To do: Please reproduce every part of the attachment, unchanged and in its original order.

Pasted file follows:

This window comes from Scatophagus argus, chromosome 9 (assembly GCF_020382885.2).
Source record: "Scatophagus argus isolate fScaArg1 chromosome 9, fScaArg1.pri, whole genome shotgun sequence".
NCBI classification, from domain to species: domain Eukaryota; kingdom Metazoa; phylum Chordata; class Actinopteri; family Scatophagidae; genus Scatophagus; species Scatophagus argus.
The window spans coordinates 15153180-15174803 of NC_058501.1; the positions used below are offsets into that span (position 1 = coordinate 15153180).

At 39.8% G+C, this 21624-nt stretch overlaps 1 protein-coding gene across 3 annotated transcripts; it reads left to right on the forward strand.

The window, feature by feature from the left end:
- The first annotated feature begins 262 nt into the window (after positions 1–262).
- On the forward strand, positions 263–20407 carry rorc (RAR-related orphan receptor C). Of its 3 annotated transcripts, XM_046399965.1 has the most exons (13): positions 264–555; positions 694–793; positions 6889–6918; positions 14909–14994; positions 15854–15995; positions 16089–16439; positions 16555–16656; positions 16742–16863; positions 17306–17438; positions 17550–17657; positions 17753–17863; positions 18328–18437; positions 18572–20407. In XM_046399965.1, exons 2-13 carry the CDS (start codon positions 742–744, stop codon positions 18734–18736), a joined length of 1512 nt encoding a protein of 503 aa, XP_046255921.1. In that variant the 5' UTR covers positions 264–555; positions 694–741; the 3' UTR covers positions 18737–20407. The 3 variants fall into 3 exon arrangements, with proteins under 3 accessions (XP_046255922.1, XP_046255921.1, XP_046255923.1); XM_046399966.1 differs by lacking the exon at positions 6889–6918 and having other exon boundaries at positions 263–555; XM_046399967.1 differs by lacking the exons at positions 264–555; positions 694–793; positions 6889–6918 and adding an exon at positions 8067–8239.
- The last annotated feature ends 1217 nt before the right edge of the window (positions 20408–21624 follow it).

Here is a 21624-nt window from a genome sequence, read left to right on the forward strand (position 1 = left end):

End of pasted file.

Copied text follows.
This window comes from Scatophagus argus, chromosome 9 (assembly GCF_020382885.2).
Source record: "Scatophagus argus isolate fScaArg1 chromosome 9, fScaArg1.pri, whole genome shotgun sequence".
NCBI classification, from domain to species: domain Eukaryota; kingdom Metazoa; phylum Chordata; class Actinopteri; family Scatophagidae; genus Scatophagus; species Scatophagus argus.
The window spans coordinates 15153180-15174803 of NC_058501.1; the positions used below are offsets into that span (position 1 = coordinate 15153180).

At 39.8% G+C, this 21624-nt stretch overlaps 1 protein-coding gene across 3 annotated transcripts; it reads left to right on the forward strand.

The window, feature by feature from the left end:
- The first annotated feature begins 262 nt into the window (after positions 1–262).
- On the forward strand, positions 263–20407 carry rorc (RAR-related orphan receptor C). Of its 3 annotated transcripts, XM_046399965.1 has the most exons (13): positions 264–555; positions 694–793; positions 6889–6918; positions 14909–14994; positions 15854–15995; positions 16089–16439; positions 16555–16656; positions 16742–16863; positions 17306–17438; positions 17550–17657; positions 17753–17863; positions 18328–18437; positions 18572–20407. In XM_046399965.1, exons 2-13 carry the CDS (start codon positions 742–744, stop codon positions 18734–18736), a joined length of 1512 nt encoding a protein of 503 aa, XP_046255921.1. In that variant the 5' UTR covers positions 264–555; positions 694–741; the 3' UTR covers positions 18737–20407. The 3 variants fall into 3 exon arrangements, with proteins under 3 accessions (XP_046255922.1, XP_046255921.1, XP_046255923.1); XM_046399966.1 differs by lacking the exon at positions 6889–6918 and having other exon boundaries at positions 263–555; XM_046399967.1 differs by lacking the exons at positions 264–555; positions 694–793; positions 6889–6918 and adding an exon at positions 8067–8239.
- The last annotated feature ends 1217 nt before the right edge of the window (positions 20408–21624 follow it).

Here is a 21624-nt window from a genome sequence, read left to right on the forward strand (position 1 = left end):